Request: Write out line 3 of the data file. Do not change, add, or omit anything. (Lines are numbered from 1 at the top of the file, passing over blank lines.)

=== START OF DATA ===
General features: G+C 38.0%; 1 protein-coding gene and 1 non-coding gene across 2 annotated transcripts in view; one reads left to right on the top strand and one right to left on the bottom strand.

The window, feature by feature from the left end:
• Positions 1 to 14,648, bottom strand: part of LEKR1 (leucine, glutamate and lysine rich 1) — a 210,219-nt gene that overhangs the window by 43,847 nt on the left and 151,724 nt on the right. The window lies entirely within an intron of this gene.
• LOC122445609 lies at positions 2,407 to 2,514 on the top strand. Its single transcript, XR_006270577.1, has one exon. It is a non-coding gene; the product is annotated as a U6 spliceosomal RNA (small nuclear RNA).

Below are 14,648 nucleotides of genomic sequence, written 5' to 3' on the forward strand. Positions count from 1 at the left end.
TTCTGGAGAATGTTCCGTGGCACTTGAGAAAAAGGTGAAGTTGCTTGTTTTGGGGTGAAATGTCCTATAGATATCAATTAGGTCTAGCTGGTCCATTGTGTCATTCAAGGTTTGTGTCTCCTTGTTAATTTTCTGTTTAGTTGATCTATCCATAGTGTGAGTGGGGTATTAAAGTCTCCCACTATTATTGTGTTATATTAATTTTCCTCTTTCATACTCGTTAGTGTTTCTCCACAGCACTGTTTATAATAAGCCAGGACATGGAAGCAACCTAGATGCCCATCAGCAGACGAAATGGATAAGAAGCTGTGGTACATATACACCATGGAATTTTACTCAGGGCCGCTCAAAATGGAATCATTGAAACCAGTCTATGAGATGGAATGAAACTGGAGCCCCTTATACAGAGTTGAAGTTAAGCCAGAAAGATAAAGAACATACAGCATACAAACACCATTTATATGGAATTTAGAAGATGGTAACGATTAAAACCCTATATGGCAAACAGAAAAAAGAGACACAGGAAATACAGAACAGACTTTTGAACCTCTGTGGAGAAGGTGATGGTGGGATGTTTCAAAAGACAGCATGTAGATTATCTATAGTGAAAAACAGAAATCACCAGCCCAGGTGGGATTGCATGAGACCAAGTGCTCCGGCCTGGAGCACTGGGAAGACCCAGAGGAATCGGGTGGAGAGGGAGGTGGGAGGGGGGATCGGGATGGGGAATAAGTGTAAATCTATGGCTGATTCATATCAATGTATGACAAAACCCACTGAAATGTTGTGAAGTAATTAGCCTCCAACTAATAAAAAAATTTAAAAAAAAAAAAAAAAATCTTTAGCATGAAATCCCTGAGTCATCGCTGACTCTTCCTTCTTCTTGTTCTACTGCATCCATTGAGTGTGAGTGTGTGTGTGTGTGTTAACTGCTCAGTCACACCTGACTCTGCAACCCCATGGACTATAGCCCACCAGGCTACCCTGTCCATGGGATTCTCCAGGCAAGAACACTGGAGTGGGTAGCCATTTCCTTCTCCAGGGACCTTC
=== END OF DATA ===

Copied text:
• Positions 1 to 14,648, bottom strand: part of LEKR1 (leucine, glutamate and lysine rich 1) — a 210,219-nt gene that overhangs the window by 43,847 nt on the left and 151,724 nt on the right. The window lies entirely within an intron of this gene.